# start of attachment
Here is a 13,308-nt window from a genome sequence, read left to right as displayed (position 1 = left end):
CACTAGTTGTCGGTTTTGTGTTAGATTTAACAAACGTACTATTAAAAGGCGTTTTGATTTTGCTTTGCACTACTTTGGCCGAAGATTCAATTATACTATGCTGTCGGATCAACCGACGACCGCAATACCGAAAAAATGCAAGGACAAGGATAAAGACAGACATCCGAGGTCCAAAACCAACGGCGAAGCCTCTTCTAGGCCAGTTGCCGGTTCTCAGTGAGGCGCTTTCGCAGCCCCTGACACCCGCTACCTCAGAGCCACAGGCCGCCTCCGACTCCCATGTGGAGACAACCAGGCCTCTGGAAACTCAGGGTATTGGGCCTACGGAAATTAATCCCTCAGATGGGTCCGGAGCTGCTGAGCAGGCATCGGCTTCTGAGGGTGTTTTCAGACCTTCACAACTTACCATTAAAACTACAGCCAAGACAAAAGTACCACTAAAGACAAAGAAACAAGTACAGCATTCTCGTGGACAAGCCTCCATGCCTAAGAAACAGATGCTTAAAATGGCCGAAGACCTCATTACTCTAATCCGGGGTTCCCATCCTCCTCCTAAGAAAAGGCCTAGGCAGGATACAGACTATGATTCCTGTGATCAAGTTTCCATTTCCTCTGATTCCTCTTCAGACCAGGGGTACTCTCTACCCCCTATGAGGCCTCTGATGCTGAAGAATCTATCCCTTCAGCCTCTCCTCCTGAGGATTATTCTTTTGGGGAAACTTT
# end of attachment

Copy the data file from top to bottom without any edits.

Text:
Here is a 13,308-nt window from a genome sequence, read left to right as displayed (position 1 = left end):
CACTAGTTGTCGGTTTTGTGTTAGATTTAACAAACGTACTATTAAAAGGCGTTTTGATTTTGCTTTGCACTACTTTGGCCGAAGATTCAATTATACTATGCTGTCGGATCAACCGACGACCGCAATACCGAAAAAATGCAAGGACAAGGATAAAGACAGACATCCGAGGTCCAAAACCAACGGCGAAGCCTCTTCTAGGCCAGTTGCCGGTTCTCAGTGAGGCGCTTTCGCAGCCCCTGACACCCGCTACCTCAGAGCCACAGGCCGCCTCCGACTCCCATGTGGAGACAACCAGGCCTCTGGAAACTCAGGGTATTGGGCCTACGGAAATTAATCCCTCAGATGGGTCCGGAGCTGCTGAGCAGGCATCGGCTTCTGAGGGTGTTTTCAGACCTTCACAACTTACCATTAAAACTACAGCCAAGACAAAAGTACCACTAAAGACAAAGAAACAAGTACAGCATTCTCGTGGACAAGCCTCCATGCCTAAGAAACAGATGCTTAAAATGGCCGAAGACCTCATTACTCTAATCCGGGGTTCCCATCCTCCTCCTAAGAAAAGGCCTAGGCAGGATACAGACTATGATTCCTGTGATCAAGTTTCCATTTCCTCTGATTCCTCTTCAGACCAGGGGTACTCTCTACCCCCTATGAGGCCTCTGATGCTGAAGAATCTATCCCTTCAGCCTCTCCTCCTGAGGATTATTCTTTTGGGGAAACTTT